After months of sparking rumors and fending off the press (me, anyway), Boston’s newest venture capital firm lifted its veil today with the announcement that it is launching its first fund. One glitch: the partners—who include Mark Levin and other veterans of Millennium Pharmaceuticals, among others—evidently didn’t let their media team know before it issued the press release that they’d be tied up all day at an offsite.
So here’s what I know from the release: The fund has $378 million of committed capital. Third Rock is going to invest in early stage life sciences firms, focusing on those with “‘product engines,’ or technologies that are capable of creating products in multiple diseases.” Between them, the partners have brokered some $6 billion in business alliances and $4 billion in financings. And from the firm’s website, we know that most of the partners share—or are at least willing to fake—Levin’s penchant for nontraditional business attire.)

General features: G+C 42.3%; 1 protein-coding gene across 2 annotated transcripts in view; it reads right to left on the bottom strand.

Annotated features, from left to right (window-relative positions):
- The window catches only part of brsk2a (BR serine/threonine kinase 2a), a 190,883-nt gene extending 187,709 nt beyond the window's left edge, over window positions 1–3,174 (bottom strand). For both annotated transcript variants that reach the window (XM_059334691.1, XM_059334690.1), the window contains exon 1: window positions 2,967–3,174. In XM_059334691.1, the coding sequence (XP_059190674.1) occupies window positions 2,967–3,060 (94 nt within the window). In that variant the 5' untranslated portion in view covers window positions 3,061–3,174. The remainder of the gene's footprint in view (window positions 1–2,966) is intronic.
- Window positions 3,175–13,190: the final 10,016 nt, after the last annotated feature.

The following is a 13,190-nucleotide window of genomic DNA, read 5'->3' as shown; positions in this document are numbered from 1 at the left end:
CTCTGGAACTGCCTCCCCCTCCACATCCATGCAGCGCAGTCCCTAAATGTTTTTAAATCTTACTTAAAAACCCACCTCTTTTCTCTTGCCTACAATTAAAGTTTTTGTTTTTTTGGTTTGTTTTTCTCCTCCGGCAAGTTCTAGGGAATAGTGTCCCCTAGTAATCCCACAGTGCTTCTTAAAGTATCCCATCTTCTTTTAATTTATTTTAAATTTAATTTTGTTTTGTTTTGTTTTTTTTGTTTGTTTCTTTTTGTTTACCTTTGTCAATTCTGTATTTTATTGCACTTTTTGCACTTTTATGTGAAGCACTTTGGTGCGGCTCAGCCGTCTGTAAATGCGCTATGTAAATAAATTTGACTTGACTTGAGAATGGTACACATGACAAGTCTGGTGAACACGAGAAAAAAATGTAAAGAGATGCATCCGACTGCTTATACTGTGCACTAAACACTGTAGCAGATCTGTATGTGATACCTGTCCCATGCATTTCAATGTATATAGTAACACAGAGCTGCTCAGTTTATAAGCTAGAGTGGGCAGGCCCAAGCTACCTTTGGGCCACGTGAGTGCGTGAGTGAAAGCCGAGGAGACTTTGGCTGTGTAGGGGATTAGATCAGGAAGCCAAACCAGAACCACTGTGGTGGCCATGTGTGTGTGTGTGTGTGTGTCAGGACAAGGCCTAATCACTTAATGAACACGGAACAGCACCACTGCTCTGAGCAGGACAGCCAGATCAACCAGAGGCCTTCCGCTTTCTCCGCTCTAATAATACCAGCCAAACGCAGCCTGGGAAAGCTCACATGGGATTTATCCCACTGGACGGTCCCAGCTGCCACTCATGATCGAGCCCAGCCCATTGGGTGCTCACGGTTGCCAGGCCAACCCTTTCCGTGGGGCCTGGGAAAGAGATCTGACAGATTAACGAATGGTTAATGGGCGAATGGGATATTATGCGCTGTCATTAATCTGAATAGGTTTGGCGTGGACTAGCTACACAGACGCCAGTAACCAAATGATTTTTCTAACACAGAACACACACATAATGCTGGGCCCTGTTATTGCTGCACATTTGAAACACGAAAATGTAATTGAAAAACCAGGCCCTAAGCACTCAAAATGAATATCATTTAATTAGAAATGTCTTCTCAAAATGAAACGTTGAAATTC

So is there a viable niche right now for early stage, hands-on life sciences investing? Xconomist Bob Langer, an MIT professor and legendary life-sciences inventor and entrepreneur, says “I think so. Mark Levin does this very successfully. In fact he started six or seven companies, including Millennium, that way.” Tom Salemi over at the In Vivo Blog (who evidently reached the Third Rock folks before they were sucked into offsite purgatory) tentatively reaches a similar conclusion in his nice post on the new fund.